Proximity sounding studies require the selection of a set of proximity criteria that presumably provide a representative sampling of the “storm environment,” that is, the region of the atmospheric parameter space supporting the storm during the time(s) when severe weather occurred. Unfortunately, the spatial and temporal scales of the typical storm environment are not known with any degree of precision. This uncertainty is reflected in the wide range of proximity criteria that have been employed in previous studies (Table 1). The more restrictive of these criteria implicitly acknowledge the large mesoscale variability that is often observed on severe weather (particularly tornado outbreak) days (Doswell 1982; Davies-Jones 1993, Markowski et al. 1998). It is tempting to presume that conditions nearer a severe weather event are generally more representative of the region of the atmosphere that fostered the development of the parent storm. Although this is undoubtedly true for some range of spatial and temporal scales, thunderstorms often substantially modify the atmosphere immediately around them, creating conditions that are uncharacteristic of the environment that gave rise to the severe weather. Most proximity sounding studies mitigate this effect by removing soundings that are obviously convectively contaminated; however, soundings taken in regions that have been more subtly affected by the nearby storm are unlikely to be identified and removed. Most studies have also excluded soundings objectively or subjectively determined to be valid outside the storm inflow region (e.g., Rasmussen and Blanchard 1998).

Table 1.

Proximity criteria used in selected previous studies.

Proximity criteria used in selected previous studies.
Proximity criteria used in selected previous studies.

Another important consideration in the selection of proximity criteria is the inherent trade-off between collecting larger numbers of soundings (more inclusive criteria) and sampling the environment closer to the storm (more restrictive criteria). Except during field research programs when special serial soundings may be launched, the rarity of severe weather and the typically large separation in time and space between soundings can make it tempting to adopt less restrictive criteria in order to obtain statistically robust sample sizes. Whether such a step is justified depends on the typical scales of the storm environment, which, again, have not been well defined.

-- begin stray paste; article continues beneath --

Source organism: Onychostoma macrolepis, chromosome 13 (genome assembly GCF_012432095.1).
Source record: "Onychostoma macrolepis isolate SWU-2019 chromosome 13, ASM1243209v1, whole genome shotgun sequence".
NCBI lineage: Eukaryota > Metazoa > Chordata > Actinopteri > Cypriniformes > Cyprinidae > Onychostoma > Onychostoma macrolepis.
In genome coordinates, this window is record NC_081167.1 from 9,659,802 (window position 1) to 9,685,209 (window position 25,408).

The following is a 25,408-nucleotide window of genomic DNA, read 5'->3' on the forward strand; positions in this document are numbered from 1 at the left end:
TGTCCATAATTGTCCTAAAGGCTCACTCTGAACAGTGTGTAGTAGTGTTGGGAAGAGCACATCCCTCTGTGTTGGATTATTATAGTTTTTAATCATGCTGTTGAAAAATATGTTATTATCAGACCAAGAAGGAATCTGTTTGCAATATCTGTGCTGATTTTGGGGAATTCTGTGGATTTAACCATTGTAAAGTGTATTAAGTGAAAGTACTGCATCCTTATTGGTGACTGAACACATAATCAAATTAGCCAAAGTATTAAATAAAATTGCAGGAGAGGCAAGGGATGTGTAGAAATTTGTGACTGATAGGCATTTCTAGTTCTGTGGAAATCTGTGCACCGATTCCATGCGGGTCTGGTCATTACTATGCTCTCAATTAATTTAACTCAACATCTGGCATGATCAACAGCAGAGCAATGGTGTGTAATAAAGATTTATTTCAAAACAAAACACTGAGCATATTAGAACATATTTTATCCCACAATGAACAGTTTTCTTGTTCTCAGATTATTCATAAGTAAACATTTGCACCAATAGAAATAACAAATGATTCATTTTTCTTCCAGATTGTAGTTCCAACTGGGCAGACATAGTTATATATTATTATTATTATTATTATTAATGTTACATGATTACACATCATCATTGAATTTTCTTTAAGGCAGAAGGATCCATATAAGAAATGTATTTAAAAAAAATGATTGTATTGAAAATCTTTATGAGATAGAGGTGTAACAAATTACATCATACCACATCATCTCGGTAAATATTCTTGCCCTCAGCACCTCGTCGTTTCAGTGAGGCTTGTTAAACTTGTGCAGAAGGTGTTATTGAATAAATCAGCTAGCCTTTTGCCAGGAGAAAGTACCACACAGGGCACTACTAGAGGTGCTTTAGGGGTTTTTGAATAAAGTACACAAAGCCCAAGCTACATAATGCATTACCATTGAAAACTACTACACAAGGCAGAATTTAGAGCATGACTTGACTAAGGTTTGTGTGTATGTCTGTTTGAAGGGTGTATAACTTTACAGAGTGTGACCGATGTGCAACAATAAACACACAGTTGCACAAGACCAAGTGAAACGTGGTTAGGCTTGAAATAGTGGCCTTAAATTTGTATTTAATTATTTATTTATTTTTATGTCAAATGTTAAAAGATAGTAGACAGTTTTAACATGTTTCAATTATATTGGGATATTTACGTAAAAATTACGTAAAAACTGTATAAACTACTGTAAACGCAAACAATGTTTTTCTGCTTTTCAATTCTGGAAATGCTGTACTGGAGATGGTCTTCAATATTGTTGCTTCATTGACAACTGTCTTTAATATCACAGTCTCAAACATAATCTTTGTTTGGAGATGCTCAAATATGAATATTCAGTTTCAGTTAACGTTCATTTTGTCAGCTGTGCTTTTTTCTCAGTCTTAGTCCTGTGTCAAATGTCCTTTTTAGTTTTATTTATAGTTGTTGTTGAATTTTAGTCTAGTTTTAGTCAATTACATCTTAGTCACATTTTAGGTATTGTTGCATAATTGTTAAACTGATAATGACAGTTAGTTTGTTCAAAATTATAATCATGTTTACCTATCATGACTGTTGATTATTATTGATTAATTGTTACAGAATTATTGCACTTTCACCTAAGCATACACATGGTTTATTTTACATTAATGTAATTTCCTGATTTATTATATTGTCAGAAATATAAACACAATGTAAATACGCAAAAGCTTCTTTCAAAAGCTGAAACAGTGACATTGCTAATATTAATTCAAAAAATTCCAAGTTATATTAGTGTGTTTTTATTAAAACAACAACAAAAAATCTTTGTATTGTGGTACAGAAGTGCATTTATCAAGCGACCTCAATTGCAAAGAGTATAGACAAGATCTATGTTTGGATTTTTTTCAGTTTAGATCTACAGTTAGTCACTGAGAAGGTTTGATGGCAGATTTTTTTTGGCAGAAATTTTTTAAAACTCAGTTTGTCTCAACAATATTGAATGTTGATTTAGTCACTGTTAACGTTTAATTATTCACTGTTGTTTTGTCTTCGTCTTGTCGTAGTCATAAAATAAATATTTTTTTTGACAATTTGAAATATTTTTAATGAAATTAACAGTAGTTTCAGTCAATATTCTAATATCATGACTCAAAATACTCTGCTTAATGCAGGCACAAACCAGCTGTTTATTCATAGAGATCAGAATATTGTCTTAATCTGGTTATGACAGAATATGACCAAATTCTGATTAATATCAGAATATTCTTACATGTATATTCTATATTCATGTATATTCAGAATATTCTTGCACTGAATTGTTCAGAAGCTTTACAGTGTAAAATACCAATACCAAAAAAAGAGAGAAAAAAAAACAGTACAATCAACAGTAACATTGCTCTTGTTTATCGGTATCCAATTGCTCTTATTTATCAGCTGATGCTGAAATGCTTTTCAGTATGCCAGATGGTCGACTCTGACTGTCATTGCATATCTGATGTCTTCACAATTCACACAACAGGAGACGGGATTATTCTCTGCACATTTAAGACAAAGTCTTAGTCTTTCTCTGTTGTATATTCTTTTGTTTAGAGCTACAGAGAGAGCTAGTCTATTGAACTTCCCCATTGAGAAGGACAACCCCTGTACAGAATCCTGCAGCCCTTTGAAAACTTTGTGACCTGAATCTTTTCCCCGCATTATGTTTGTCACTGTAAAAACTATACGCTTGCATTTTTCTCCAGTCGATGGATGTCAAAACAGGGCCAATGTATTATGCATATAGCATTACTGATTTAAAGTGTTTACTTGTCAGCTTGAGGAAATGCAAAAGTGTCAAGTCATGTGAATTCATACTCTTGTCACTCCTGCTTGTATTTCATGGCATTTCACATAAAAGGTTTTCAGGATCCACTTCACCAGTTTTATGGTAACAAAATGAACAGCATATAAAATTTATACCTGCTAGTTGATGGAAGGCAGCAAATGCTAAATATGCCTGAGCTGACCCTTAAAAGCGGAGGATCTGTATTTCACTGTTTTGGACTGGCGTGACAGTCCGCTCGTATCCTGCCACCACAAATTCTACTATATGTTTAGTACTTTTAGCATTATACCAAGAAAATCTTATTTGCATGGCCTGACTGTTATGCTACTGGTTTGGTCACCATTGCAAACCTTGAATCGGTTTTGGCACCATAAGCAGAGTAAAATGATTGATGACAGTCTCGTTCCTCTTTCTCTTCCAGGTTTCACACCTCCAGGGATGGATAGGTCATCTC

The preceding discussion makes clear that the selection of proximity criteria is a nontrivial matter. Nevertheless, until now, little attempt has been made to statistically assess the impacts of proximity criteria on the analyzed climatological storm environment. In this paper, we examine and compare the climatologies of significant tornado (SIGTOR; F2+) environments obtained using several sets of proximity criteria. We seek to answer two important questions: 1) Do different definitions of proximity result in (statistically) significantly different climatologies? 2) If so, can any of these climatologies be confidently identified as being most representative of the storm environment?

The methods we use to answer these two questions are described in section 2. The impacts of varying the spatial proximity criteria on the climatological SIGTOR environment are examined in section 3. A similar analysis of the temporal proximity criteria is presented in section 4. A summary and proposed future work follow in section 5.